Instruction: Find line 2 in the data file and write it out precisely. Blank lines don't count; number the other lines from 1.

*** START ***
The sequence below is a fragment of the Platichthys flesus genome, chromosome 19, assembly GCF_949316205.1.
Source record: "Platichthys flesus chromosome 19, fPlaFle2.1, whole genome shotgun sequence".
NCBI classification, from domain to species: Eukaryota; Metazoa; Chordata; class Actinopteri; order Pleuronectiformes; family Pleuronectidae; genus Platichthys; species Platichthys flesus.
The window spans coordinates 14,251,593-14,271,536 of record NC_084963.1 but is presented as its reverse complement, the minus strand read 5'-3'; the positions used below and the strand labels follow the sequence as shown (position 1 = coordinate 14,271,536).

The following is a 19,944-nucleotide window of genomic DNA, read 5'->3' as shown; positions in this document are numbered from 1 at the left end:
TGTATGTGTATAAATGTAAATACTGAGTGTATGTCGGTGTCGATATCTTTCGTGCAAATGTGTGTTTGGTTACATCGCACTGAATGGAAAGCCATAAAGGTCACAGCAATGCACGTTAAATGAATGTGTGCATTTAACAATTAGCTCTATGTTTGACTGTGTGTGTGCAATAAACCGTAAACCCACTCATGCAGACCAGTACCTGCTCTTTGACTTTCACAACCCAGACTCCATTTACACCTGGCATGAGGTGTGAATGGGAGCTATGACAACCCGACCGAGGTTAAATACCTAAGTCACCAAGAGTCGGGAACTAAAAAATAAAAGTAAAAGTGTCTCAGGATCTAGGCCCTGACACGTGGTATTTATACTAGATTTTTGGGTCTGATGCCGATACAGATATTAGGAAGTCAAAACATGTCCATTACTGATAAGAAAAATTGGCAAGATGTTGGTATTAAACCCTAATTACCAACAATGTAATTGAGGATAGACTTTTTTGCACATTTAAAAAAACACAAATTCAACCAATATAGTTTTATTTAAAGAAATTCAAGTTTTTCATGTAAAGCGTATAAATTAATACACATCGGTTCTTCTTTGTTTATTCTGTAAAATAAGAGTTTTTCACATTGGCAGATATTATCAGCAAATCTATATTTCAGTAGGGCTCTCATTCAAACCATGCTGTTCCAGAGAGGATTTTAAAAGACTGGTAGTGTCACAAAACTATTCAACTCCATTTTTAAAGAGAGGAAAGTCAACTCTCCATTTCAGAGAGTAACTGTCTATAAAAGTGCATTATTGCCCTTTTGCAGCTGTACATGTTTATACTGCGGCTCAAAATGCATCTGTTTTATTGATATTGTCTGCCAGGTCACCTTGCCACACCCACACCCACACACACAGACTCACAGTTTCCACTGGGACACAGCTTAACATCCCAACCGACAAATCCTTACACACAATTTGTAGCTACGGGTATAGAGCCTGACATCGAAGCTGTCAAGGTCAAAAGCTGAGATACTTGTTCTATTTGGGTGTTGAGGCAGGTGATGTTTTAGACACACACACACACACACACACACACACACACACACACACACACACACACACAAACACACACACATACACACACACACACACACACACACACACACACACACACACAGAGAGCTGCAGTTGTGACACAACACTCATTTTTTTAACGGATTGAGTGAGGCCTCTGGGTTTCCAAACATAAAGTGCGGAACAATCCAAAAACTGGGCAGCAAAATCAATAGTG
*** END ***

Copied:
Source record: "Platichthys flesus chromosome 19, fPlaFle2.1, whole genome shotgun sequence".